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"Her husband barely in the grave ... and that dress!" : colour, gender and Lady Sarah Ashley

conference contribution
posted on 2017-12-06, 00:00 authored by Karin Stokes
Despite the ‘new’ Hollywood concepts pervading post-modern films, Baz Luhrman’s Australia has retained the forms, themes and genre trappings of past Hollywood productions, and this has led to considerable unfavourable media criticism. Nonetheless, Australia’s box-office success attests that the film’s themes have registered favourably with audiences in Australia. Genre critics have highlighted the codes of narrative film as endowed with a kind of social reality, constituting an apparent social world and thereby reinforcing hegemonic conditions through repetitions across time. In this way they constitute both reflection and cause ofcultural reproduction, and this paper examines one such code – colour. Australia’s colour use originates in symbolisms that exist ‘outside’ the film, embedded in the consciousness of audience members and beliefs about colour are reinforced by their appearance in an accepted symbolic tradition. Colour use promotes renditions of men and women with differing social standing and power and pertains to different gender performances. These performances are particularly compelling in the female characters because they form a potential through which women can express themselves, and a signal to the audience about ‘correct’ femininity and the different ‘kinds’ of women that patriarchy has declaimed possible.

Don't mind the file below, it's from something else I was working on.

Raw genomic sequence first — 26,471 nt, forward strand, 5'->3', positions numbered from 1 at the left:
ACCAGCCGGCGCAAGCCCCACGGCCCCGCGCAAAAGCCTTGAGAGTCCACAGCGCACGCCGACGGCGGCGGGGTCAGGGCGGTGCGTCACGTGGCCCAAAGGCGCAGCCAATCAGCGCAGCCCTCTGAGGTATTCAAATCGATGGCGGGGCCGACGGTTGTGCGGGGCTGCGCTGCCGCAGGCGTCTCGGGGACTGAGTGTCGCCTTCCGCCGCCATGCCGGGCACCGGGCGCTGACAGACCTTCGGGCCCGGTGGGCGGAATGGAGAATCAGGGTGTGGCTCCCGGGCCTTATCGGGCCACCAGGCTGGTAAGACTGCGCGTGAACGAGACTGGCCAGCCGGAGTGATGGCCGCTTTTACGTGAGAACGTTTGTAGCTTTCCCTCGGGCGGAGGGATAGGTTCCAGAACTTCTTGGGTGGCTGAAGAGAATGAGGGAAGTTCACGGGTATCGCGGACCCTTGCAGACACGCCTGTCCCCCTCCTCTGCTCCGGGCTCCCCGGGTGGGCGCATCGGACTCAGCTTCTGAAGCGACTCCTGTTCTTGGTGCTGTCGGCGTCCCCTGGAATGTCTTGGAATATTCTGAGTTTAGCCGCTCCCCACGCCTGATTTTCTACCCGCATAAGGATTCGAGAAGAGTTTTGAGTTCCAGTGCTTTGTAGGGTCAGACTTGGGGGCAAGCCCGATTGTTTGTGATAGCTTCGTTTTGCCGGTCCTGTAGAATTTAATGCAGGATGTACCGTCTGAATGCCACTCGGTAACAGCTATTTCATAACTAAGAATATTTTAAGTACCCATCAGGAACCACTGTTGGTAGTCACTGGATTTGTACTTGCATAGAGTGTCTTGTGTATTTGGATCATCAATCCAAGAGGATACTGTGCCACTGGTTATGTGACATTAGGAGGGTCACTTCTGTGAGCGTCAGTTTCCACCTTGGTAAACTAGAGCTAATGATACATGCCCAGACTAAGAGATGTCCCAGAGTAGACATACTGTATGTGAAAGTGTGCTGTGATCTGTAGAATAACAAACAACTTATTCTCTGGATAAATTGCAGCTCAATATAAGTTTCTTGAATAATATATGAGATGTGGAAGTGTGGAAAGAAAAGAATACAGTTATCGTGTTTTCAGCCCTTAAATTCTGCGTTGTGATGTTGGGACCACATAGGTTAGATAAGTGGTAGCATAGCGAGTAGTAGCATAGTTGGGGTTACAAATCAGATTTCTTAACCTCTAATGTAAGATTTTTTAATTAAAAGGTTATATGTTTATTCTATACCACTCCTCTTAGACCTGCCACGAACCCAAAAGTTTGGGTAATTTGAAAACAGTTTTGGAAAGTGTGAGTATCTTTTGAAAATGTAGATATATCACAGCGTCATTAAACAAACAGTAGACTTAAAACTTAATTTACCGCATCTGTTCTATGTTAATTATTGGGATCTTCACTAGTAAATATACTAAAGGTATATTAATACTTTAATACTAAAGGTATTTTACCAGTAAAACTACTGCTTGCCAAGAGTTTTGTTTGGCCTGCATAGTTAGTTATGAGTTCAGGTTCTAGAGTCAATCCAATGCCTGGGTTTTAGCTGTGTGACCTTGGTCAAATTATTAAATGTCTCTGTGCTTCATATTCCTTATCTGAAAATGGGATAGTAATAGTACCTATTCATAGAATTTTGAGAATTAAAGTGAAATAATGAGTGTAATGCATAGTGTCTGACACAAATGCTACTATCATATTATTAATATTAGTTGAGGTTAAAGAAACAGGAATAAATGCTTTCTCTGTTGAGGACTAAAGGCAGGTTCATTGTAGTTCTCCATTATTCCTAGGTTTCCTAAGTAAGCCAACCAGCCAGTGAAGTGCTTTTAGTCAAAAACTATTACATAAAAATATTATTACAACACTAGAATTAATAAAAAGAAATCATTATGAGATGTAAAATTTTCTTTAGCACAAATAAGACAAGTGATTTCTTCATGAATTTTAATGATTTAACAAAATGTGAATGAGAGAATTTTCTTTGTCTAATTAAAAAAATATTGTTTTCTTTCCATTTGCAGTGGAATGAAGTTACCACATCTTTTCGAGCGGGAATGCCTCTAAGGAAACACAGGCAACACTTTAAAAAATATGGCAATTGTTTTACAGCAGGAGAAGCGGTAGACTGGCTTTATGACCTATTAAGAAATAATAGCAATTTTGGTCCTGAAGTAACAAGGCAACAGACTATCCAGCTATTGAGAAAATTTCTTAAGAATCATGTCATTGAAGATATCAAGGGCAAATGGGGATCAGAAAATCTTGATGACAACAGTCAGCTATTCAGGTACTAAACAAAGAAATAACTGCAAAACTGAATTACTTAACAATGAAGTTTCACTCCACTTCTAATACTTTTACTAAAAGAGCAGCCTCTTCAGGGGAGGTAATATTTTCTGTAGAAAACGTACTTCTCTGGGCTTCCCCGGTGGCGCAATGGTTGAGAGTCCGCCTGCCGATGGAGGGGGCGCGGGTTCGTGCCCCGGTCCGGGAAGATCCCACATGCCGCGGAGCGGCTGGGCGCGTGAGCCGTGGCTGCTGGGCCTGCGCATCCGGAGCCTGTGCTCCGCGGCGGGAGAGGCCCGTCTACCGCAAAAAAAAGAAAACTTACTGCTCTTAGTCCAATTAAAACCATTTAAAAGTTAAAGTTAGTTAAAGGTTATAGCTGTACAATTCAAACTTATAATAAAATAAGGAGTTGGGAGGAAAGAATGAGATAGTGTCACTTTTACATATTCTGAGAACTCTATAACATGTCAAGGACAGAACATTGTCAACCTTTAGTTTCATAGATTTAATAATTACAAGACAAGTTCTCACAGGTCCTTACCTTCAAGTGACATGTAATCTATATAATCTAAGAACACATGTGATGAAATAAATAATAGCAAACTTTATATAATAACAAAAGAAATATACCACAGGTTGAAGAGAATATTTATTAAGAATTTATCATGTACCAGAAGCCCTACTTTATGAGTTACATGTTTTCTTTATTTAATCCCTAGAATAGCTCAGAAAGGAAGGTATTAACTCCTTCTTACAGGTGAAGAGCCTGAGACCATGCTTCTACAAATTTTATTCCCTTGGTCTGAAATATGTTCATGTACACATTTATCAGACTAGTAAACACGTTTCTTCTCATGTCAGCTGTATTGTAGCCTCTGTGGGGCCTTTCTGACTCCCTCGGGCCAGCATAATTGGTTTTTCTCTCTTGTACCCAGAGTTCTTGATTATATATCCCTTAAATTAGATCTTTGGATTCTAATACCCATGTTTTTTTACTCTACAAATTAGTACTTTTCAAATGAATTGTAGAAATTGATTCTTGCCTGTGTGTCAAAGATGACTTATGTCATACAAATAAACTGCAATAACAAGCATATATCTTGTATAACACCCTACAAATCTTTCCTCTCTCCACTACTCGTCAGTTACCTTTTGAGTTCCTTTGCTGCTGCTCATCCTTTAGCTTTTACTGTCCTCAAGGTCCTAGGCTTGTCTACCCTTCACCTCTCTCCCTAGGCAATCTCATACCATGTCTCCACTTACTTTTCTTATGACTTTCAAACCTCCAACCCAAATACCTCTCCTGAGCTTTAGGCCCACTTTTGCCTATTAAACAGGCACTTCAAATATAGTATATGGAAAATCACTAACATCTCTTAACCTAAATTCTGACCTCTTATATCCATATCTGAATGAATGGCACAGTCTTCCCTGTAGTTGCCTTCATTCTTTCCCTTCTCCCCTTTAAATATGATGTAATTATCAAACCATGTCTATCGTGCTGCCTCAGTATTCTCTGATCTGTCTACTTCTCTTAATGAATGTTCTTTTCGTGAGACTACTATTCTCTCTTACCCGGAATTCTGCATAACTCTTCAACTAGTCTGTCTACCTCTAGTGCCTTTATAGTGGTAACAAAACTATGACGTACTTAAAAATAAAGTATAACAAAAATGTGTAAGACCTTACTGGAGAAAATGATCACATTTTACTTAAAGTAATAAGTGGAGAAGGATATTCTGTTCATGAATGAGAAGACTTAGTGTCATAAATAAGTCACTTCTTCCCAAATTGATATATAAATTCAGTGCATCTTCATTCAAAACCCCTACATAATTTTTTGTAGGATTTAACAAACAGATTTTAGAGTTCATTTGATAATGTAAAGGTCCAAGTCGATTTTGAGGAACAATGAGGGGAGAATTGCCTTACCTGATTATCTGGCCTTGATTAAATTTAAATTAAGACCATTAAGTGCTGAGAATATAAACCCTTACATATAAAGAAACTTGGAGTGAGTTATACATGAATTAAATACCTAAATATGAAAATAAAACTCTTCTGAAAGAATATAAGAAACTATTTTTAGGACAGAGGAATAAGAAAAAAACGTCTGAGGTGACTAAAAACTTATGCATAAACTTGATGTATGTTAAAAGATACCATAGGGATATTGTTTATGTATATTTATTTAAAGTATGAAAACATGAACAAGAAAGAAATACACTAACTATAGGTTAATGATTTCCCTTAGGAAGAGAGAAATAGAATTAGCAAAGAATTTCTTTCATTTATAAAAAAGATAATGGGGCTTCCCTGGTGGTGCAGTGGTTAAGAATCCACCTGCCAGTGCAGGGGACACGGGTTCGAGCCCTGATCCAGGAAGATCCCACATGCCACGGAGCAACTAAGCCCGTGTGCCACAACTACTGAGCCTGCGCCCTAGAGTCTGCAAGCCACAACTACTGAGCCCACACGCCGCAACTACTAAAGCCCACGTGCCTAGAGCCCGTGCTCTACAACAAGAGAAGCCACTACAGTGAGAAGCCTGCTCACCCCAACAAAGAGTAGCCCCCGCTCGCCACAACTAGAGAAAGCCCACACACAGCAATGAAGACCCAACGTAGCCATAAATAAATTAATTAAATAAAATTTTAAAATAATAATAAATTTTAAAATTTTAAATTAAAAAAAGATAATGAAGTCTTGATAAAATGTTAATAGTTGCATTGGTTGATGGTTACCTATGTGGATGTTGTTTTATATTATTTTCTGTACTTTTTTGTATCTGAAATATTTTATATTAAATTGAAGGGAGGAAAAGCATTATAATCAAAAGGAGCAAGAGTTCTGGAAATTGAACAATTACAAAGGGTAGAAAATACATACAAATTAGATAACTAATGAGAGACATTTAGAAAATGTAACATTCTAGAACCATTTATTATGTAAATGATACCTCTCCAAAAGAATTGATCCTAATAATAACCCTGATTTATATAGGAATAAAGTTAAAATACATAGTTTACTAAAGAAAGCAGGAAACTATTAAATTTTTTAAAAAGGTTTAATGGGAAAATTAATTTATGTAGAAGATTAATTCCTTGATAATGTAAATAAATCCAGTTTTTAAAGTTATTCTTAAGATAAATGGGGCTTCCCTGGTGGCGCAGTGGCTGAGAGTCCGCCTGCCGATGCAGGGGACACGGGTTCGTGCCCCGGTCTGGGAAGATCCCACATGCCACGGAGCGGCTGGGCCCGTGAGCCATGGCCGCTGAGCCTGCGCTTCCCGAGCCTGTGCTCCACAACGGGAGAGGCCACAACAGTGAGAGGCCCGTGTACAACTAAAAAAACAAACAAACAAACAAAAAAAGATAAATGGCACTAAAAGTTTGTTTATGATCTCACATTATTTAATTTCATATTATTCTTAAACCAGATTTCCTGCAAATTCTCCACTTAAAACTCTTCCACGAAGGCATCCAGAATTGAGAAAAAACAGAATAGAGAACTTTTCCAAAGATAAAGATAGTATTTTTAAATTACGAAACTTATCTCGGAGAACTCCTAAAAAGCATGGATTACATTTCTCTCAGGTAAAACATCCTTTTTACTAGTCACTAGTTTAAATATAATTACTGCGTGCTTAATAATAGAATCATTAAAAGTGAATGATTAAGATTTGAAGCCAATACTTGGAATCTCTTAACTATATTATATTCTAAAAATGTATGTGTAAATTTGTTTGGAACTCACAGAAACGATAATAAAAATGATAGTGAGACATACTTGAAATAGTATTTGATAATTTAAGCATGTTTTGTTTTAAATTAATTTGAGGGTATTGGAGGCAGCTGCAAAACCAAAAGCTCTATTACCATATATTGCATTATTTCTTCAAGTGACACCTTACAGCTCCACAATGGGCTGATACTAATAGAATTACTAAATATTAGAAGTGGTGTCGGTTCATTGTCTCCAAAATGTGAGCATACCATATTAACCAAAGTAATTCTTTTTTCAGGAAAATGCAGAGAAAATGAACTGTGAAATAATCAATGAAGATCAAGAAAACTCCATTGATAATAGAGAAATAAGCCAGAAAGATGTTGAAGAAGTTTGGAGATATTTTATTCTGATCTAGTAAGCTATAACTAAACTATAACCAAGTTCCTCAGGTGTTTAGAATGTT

Parent Title

Future of sociology : Annual Conference of the Australian Sociological Association, ANU, Canberra, 1-4 December 2009

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Australian National University, Canberra


Australian Sociological Association

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Peer Reviewed

  • Yes

Open Access

  • No

External Author Affiliations

Conference; Faculty of Sciences, Engineering and Health; Not affiliated to a Research Institute;

Era Eligible

  • Yes

Name of Conference

Australian Sociological Association. Conference